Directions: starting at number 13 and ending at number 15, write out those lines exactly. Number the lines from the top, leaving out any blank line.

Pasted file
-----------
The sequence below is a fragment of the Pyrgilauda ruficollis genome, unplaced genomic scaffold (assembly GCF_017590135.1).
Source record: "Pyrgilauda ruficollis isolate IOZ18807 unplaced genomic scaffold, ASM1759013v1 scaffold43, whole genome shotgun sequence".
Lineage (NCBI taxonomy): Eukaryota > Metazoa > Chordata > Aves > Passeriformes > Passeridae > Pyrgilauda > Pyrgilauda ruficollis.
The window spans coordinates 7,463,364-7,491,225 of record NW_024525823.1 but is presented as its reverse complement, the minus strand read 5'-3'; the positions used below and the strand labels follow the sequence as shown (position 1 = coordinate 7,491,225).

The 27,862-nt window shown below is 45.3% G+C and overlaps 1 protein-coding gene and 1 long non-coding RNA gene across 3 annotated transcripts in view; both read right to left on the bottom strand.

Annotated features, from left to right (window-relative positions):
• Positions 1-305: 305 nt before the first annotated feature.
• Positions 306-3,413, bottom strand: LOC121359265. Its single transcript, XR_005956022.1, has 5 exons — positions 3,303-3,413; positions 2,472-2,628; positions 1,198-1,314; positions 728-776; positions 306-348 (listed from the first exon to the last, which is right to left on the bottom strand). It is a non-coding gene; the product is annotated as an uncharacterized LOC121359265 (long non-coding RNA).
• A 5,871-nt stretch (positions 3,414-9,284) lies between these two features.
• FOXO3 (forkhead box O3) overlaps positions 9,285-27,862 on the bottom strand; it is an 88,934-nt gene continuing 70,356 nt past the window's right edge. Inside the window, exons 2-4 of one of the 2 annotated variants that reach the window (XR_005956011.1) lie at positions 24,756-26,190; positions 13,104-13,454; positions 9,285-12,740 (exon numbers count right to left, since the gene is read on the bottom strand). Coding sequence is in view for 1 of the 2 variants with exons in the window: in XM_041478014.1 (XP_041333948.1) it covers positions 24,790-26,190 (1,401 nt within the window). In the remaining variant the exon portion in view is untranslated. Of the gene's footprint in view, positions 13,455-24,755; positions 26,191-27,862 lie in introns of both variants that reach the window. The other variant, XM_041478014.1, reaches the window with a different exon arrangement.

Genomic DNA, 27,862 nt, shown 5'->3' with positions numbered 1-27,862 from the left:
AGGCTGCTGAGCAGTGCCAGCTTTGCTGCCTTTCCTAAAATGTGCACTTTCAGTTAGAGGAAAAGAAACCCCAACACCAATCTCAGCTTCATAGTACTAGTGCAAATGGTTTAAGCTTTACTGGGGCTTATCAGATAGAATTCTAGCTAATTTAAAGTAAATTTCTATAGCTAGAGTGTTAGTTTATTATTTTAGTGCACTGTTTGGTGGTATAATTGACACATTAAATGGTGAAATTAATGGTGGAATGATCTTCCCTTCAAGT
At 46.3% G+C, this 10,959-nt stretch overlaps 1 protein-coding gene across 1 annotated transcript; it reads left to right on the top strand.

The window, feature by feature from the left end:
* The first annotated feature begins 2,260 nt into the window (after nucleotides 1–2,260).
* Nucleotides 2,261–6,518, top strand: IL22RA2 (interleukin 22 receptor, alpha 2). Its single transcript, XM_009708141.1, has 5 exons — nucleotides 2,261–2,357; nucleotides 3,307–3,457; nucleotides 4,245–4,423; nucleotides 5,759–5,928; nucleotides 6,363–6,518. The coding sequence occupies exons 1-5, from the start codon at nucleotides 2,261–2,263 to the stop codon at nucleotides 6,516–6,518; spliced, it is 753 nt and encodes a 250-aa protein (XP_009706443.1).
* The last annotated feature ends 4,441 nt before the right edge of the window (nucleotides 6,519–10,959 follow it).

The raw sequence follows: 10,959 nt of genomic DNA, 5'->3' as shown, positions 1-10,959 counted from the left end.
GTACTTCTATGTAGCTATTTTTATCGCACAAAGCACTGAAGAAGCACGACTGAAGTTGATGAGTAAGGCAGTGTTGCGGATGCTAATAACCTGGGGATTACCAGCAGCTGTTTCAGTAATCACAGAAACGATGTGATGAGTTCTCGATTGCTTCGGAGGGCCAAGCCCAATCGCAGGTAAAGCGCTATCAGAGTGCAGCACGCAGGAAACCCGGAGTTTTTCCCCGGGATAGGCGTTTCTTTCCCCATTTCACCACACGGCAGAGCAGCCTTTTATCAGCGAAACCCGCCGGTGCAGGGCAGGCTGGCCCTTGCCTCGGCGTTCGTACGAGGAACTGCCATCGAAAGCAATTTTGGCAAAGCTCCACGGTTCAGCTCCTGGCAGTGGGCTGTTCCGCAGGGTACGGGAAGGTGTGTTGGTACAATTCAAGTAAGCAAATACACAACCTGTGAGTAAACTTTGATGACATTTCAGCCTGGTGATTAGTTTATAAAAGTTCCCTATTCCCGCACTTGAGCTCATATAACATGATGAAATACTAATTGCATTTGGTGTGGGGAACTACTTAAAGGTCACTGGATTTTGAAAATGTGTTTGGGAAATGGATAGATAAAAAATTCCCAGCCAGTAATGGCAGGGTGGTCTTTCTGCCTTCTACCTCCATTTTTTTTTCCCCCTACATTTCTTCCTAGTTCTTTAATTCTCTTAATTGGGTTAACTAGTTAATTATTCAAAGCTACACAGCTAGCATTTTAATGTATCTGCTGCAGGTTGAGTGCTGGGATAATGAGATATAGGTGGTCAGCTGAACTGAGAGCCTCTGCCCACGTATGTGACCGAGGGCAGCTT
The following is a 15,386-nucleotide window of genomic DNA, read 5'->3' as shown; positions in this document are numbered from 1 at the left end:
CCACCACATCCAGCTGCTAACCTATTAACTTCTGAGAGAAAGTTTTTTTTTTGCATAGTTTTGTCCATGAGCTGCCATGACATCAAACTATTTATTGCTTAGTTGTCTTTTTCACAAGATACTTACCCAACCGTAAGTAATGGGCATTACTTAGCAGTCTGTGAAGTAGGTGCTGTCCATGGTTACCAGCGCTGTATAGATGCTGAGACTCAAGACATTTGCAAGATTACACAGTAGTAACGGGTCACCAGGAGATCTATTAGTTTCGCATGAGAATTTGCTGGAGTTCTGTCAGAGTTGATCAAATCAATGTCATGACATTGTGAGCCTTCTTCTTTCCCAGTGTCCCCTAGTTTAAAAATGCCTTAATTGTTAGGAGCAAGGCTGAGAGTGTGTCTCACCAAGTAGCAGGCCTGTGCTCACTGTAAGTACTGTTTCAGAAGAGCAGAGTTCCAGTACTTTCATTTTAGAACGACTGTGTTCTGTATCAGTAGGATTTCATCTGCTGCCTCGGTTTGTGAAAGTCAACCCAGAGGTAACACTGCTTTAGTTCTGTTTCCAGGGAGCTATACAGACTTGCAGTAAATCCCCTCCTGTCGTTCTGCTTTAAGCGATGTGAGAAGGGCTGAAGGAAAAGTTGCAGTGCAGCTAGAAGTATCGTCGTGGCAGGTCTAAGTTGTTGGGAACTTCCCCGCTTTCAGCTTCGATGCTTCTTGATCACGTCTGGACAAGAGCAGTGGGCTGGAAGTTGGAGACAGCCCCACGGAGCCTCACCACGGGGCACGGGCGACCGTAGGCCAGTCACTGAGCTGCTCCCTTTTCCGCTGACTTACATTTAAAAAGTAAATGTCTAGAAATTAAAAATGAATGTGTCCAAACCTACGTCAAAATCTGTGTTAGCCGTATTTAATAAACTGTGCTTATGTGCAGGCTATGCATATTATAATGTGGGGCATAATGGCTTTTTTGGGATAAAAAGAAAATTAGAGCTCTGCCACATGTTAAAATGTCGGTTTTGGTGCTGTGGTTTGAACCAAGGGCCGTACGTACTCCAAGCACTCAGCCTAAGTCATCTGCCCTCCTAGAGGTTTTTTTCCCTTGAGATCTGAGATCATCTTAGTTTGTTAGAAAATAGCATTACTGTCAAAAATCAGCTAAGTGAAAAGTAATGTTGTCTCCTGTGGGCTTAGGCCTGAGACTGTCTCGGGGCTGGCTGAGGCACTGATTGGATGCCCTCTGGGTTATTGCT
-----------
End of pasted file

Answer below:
At 46.3% G+C, this 10,959-nt stretch overlaps 1 protein-coding gene across 1 annotated transcript; it reads left to right on the top strand.

The window, feature by feature from the left end:
* The first annotated feature begins 2,260 nt into the window (after nucleotides 1–2,260).